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Fix Texas windstorm even without casinos

December 18, 2018

State Rep. Joe Deshotel wants to provide more state funding for the Texas Windstorm Insurance Association, and no coastal resident would deny that it’s needed. Yet Deshotel is trying to do this by legalizing casino gambling and diverting some of the profits to the windstorm agency, and that approach will not succeed.

Even Deshotel, D-Beaumont, might admit privately that he doesn’t have the votes in the House or Senate to legalize casinos — just as he didn’t in the 2015 session, when he proposed a similar bill. But veteran lawmakers like Deshotel know that sometimes it takes several attempts to move the Legislature on something controversial, from concealed carry to the end of straight-ticket voting.

What really matters here, however, is the reason for this bill — generating more money to boost the state’s underfunded windstorm insurance agency. If it takes a high-profile issue like casino gambling to focus attention on this longstanding need, it’s worth the effort.

The Windstorm Insurance Association has been called the insurer of last resort for coastal residents, and it’s better than nothing. But over the years its rates have crept too high and its response after disasters has frustrated countless policy holders. Like any agency in state government, that kind of low performance cannot be tolerated.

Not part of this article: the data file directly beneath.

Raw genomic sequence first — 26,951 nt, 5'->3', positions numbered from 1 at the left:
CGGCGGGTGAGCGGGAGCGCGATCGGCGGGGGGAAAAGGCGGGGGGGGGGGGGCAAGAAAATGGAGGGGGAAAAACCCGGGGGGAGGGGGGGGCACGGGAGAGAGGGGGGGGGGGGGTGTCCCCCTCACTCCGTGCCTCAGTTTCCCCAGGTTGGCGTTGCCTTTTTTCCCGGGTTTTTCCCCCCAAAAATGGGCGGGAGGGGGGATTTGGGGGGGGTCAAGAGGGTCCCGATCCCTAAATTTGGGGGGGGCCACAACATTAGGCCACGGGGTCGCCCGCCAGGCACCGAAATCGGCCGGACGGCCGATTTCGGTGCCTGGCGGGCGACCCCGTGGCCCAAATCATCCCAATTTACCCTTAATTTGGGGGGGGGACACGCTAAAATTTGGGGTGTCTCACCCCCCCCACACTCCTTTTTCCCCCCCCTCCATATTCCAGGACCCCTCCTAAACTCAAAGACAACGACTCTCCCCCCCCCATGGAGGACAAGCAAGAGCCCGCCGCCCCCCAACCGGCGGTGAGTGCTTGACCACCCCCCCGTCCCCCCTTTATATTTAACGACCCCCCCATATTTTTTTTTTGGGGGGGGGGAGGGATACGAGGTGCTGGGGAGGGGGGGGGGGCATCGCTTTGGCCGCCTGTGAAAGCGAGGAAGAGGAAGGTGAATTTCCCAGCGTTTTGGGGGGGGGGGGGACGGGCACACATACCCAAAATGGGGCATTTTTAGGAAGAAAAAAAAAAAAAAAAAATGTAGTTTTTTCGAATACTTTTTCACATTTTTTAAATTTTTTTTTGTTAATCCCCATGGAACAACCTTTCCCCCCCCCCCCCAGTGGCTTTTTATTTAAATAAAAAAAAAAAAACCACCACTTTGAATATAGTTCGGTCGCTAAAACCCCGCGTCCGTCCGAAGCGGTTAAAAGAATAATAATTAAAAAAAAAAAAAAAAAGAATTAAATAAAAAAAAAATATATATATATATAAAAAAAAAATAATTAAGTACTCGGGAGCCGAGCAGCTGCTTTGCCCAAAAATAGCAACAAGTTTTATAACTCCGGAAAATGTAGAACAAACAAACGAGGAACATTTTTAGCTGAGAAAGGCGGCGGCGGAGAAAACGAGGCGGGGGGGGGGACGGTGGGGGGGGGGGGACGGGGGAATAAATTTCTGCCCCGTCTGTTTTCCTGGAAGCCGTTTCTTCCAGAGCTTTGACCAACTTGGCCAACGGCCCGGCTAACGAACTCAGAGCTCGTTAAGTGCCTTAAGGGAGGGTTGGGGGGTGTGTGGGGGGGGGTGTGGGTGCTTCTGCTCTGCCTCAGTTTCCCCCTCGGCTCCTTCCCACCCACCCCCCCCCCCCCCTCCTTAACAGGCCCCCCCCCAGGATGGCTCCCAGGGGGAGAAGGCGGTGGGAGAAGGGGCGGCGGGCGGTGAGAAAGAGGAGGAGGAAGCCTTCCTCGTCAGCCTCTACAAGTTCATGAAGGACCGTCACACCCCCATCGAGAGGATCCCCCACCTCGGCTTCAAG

But if the Legislature and Department of Insurance could encourage (or require) more insurance carriers in Texas to offer windstorm coverage, fewer coastal residents would need to rely on TWIA. With more windstorm policies, either through private carriers or TWIA or both, premiums would stabilize. In turn, those affordable rates would encourage more residents and businesses to get that coverage, keeping the positive momentum going. That’s the way insurance works, whether on cars or buildings — sharing risks to help everyone.

If lawmakers won’t support Deshotel’s casino bill — and again, they probably won’t — then they should focus on getting private carriers to help more coastal residents protect themselves. Other Gulf Coast states require major insurance companies to offer windstorm coverage with their broad range of coverage such as life, home, auto, etc. If these companies knew that was a requirement for operating in the large and lucrative Texas market, they’d get on board.

More private carriers have been doing this lately, and the uptick is welcome. But coastal residents need more than good luck or a friendly agent to get this basic coverage. It should be affordable to all of them. Joe Deshotel is trying to make that happen, and more of his colleagues in the House and Senate should, too.

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